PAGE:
Danish consulate in beirut ablaze in cartoon row
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Danish consulate in Beirut ablaze in cartoon row
Sun Feb 5, 2006 1:12 PM ET
By Laila Bassam
BEIRUT (Reuters) - Muslim protesters set ablaze the Danish consulate in Beirut on Sunday, and the violent turn in protests over publication of cartoons of the Prophet Mohammad drew condemnation from European capitals and moderate Muslims.
Syrians set fire to the Danish and Norwegian embassies in Damascus on Saturday. They damaged the Swedish embassy and tried to storm the French mission but were held off by riot police.
"The Danish government urges all leaders, political and religious, in the countries concerned to call on their populations to remain calm and refrain from violence," Denmark's Foreign Minister Per Stig Moeller said after the latest attacks.
Denmark is the focus for Muslim rage as images that Muslims find offensive, including one of the Prophet with a turban resembling a bomb, first appeared in a Danish daily in what has become a face-off between press freedom and religious respect.
The Danish Foreign Ministry urged Danes on Sunday to leave Lebanon and advised its citizens not to travel there.
One protester, among those who set the consulate on fire in Beirut, was encircled by flames and died after jumping from the third floor. Police fired tear gas to disperse the protest involving thousands of people.
Security forces arrested 174 protesters: 76 Syrians; 38 Lebanese; 35 Palestinians and 25 stateless Bedouins, a police official told Reuters.
"The violence now -- particularly the burning of Danish missions abroad -- is absolutely outrageous," British Foreign Secretary Jack Straw said, adding:
"The vast majority of people of the Muslim faith in the United Kingdom and elsewhere have exercised their right to protest about these cartoons in an entirely peaceful way."
As peaceful demonstrations turned to ransacking Danish diplomatic offices and burning them in Syria and Lebanon, world leaders as well as prominent moderate Muslims appealed for calm.
"This has nothing to do with Islam at all," Lebanese Prime Minister Fouad Siniora told Future television. "Destabilizing security and vandalism give a wrong image of Islam. Prophet Mohammad cannot be defended this way."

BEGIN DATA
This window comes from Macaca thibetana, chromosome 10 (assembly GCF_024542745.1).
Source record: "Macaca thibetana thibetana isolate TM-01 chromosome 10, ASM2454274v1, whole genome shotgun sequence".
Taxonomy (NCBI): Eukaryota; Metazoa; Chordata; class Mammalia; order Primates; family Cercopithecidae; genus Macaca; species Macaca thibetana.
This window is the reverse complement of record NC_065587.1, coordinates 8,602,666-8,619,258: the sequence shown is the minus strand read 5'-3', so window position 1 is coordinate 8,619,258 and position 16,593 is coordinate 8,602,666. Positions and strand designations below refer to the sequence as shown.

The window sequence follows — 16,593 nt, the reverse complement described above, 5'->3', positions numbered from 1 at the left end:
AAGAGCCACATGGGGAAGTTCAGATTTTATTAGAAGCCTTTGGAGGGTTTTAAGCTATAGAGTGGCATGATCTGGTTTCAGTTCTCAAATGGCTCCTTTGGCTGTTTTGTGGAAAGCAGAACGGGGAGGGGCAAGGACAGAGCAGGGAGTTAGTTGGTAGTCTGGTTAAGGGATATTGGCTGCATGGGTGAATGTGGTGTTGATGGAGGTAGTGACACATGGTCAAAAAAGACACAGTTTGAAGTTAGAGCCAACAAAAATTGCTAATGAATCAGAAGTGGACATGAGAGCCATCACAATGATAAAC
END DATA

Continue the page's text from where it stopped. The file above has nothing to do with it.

In the row, newspapers have insisted on their right to print the cartoons, citing freedom of speech, but for Muslims depicting the Prophet Mohammad is prohibited by Islam.
Protests about the cartoons raged at the weekend from Lahore to Gaza but mainstream moderate Muslim groups spoke out to warn against radicals hijacking the affair.
As well as in Denmark, cartoons of the Prophet have been reprinted in Bulgaria, France, Germany, Italy, Jordan, Spain, Switzerland, Hungary, New Zealand, Norway and Poland.
CALLS FOR RESTRAINT
On Sunday's violence in Beirut, Mohammad Rashid Qabani, Lebanon's top Sunni Muslim cleric, said no matter how strongly Muslims felt about the cartoons they must exercise restraint.
"We don't want the expression of our condemnation (of the cartoons) to be used by some to portray a distorted image of Islam," he said.
The world's leading Islamic body rejected the violence.
"Overreactions surpassing the limits of peaceful democratic acts ... are dangerous and detrimental to the efforts to defend the legitimate case of the Muslim world," the 57-nation Organization of the Islamic Conference said in a statement.
"Should we burn and destroy things? Setting fire to embassies and destroying them is wrong. The solution lies in diplomacy, not in guns," Turkish Prime Minister Tayyip Erdogan said. "That (violence) is what those who seek a clash of civilizations want."
But with running battles being fought between protesters and security forces in Beirut, militants in Iraq called for attacks on Danish troops, the seizing and killing of Danish hostages and the boycotting of Danish goods.
Oil giant Iran, which is reviewing its trade ties with countries whose papers have published the cartoons, said on Sunday it had recalled its ambassador from Denmark.
Danish-Swedish dairy company Arla Foods said it is losing $1.8 million of sales a day in the Middle East. Its products were removed from shelves in Saudi Arabia, Qatar and Kuwait.
Iraq's transport ministry said on Sunday it had frozen contracts with Denmark and Norway over the cartoon row.
Syria stepped up security at Western embassies on Sunday after being criticized for failing to protect the Danish and Norwegian embassies. Fearing for their safety, scores of Danish and Norwegian citizens left Damascus by plane on Sunday.
In Britain, politicians and mainstream Muslims called for the police to deal with Moslem militants after a protest in London featured placards saying "Europe you will pay, your 9/11 will come" and "Butcher those who mock Islam".
"The placards that were on display were quite disgraceful and in our opinion seemed to constitute a clear incitement to violence, even murder," said Inayat Bunglawala, spokesman for the Muslim Council of Britain umbrella group.